South Liverpool was also the childhood home of Richard Starkey, more commonly known today of course as, Ringo Starr, drummer of The Beatles. He’d grown up around the Toxteth area. He once recalled, “it was really rough… There were… gangs and fights and madness and robberies.” There have been hauntings here too it’s said – and, of a particularly dark and nasty flavour. We’re told they occurred at a site where a hospital – the Royal Southern – had existed between 1842 and the late 1970s when it was replaced and closed. Reppion claims he’s spoken to an individual, referred to in his book somewhat anonymously as, “Mr. D.,” who’s alleged to have experienced spooky goings-on during the 1980s whilst working at the building that now stands in its place, Toxteth ambulance-station. The mystery source is quoted as saying, “when the station was quiet at night, you would often hear sounds which would normally be associated with old hospitals.” These “sounds,” he assumes, were perhaps old metal porter’s trolleys and iron concertina doors rattling and banging, although, Reppion informs us, “there were no such things at the station.” Mr. D. is then reported to say that he‘d also heard during his time working there, “footsteps, as though someone was coming out of an office, walking a few paces across the corridor and then going into another office. I discussed the noises with other staff and many admitted to hearing them. It was a very modern building and there really wasn’t any explanation for those sounds.” Situated just over a mile away from where Ringo once lived, Toxteth ambulance-station stands on Grafton Street. Reppion adds that nearby “Caryl Street, where the hospital’s entrance once stood, is very close to the docklands and it has been alleged that this area was once the location of a dreadful place of confinement.” The allegations, he states, are that African slaves were held and confined to cells in this part of the city before being shipped off to plantations in America and the West Indies. The restless spirits of those who died whilst incarcerated in this docklands prison, it’s claimed, now haunt the site where the old hospital was. For sure, the city’s links to this most despicable of trades is a reality. The official website of Liverpool’s ‘International Slavery Museum’ states that “Liverpool was a major slaving port.” Furthermore, “nearly all the principal merchants and citizens of Liverpool, including many of the mayors, were involved. Several of the town’s MPs invested in the trade and spoke strongly in its favour in Parliament.” One such merchant was James Penny, a slave-trader who’s said to have had the Liverpool street, Penny Lane named after him, the very same one that The Beatles made famous in their 1967 hit single. Reppion claims “stories of ghostly slaves and hidden cells are common along the docklands. Tales are told of strange happenings during the renovation of the Albert Dock” in Liverpool. For example, there have been reports of “spectral arms reaching out toward workmen as they sandblasted walls which still had ‘slave chains’ attached to them. The ‘Baltic Fleet’ public-house, about one mile north-west of the ambulance-station, is rumoured to have its own subterranean passageway leading to the docks and again, there are stories of wall-mounted chains and slaves hidden away in dank cells.” Reppion asks, “are these macabre tales echoes of some clandestine part of Liverpool’s history, unrecorded but known to the few, or is this simply a city haunted by its past misdeeds?” Good question. And here’s another… George Noory asked Bill Harry during their chat on ‘Coast to Coast’ if the ghostly, occultish atmosphere pervading over Liverpool affected the young John Lennon, to which he replied, “well I think it sort of must have… but, I had all these sort of strange things happening to me in Liverpool, and I suppose John did as well, you know, because you can’t live there without having some sort of strange things happen to you, you know?” If it did indeed have an effect on him as Bill Harry suggests, then how so? And what about his fellow Beatles? What influence would this environment have had on them? Well, what is evident certainly from anecdotal accounts given by those who’ve been close to those in the band – if not from the group itself no less – is that some of its members – whether consciously or not – had tapped into or dabbled in various forms of the occult during their early days in Liverpool, and a number of years prior to 1963 when they first began to experience mass-fame and adulation. They practised it in ritual form within the boundaries of the so-called, ‘paranormal,’ and they expressed it through the use of art and imagery too – as far back as the late 1950s in fact. Indeed, it seems one or two of them had been at it long before the word, “Beatles” was even uttered, and certainly more than a decade before the face of Aleister Crowley was chosen for inclusion on the front-cover of their Sgt. Pepper album in 1967.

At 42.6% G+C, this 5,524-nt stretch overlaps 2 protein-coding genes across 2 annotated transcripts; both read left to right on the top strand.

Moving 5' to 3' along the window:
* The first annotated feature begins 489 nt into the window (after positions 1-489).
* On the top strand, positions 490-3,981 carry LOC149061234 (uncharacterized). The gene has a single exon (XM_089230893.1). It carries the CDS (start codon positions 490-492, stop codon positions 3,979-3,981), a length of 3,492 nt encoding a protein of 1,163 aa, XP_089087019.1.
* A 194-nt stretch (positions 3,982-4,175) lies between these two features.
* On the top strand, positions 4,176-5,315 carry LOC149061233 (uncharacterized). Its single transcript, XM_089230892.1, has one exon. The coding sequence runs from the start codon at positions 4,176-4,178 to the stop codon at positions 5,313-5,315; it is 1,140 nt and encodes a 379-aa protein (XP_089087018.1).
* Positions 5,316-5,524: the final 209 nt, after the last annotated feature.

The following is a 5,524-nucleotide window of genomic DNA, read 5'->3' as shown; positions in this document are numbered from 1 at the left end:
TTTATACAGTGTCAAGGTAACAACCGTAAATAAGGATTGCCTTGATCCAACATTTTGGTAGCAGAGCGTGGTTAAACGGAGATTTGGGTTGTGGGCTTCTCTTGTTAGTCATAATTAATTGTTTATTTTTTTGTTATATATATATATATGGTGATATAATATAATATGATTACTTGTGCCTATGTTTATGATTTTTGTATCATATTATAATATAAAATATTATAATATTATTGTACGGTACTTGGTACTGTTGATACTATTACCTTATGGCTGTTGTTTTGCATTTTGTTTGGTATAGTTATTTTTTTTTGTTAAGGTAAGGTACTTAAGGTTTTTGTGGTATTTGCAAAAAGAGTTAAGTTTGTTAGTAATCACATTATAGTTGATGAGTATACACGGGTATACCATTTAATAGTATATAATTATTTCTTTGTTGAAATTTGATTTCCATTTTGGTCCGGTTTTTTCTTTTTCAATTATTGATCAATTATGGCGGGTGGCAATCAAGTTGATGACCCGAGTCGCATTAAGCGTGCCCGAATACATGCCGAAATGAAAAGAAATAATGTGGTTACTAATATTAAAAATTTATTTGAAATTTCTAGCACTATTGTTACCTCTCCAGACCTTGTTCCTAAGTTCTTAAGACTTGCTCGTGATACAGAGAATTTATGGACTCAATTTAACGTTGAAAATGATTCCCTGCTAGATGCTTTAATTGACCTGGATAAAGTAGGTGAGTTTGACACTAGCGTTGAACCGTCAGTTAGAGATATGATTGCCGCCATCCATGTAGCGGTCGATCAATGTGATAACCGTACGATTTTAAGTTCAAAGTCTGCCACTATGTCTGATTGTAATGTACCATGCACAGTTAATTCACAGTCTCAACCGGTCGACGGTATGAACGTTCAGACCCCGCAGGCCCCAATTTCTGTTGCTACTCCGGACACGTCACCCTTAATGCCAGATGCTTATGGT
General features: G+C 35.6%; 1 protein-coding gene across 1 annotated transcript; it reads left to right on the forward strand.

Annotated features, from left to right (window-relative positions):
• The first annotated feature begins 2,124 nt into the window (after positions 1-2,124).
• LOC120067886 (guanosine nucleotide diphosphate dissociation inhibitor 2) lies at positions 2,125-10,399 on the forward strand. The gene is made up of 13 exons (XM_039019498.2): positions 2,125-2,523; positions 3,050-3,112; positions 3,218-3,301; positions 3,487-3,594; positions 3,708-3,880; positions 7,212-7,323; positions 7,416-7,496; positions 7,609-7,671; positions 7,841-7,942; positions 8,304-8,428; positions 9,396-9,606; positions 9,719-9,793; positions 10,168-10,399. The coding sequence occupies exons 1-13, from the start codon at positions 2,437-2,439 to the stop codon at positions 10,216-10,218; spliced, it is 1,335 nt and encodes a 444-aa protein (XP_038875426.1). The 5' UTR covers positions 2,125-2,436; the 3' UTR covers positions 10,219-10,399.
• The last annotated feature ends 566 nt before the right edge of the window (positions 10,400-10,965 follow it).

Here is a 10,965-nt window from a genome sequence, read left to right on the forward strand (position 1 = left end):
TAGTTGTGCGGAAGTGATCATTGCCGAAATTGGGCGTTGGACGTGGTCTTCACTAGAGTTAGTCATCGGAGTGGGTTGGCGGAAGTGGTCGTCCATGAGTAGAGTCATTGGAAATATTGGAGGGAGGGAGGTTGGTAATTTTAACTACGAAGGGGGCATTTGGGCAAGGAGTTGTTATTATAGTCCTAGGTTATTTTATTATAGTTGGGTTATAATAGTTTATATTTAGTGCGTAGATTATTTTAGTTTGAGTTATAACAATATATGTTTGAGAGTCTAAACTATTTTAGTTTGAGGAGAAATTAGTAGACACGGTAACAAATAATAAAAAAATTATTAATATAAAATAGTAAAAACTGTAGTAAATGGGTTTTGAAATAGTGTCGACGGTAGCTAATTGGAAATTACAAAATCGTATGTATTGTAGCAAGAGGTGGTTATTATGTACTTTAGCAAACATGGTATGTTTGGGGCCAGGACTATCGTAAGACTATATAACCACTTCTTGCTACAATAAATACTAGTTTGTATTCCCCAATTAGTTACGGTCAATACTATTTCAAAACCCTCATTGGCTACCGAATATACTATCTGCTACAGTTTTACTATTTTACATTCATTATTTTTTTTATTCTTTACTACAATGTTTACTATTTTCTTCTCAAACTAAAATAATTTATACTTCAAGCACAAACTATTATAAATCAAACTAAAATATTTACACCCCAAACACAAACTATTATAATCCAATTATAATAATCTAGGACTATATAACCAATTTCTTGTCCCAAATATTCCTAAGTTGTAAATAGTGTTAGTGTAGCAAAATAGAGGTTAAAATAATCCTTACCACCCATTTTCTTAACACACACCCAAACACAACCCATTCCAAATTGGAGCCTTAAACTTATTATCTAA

Be sure to check back here as there’ll be an instalment to come that’ll delve into those early pre-fame years of occult discovery.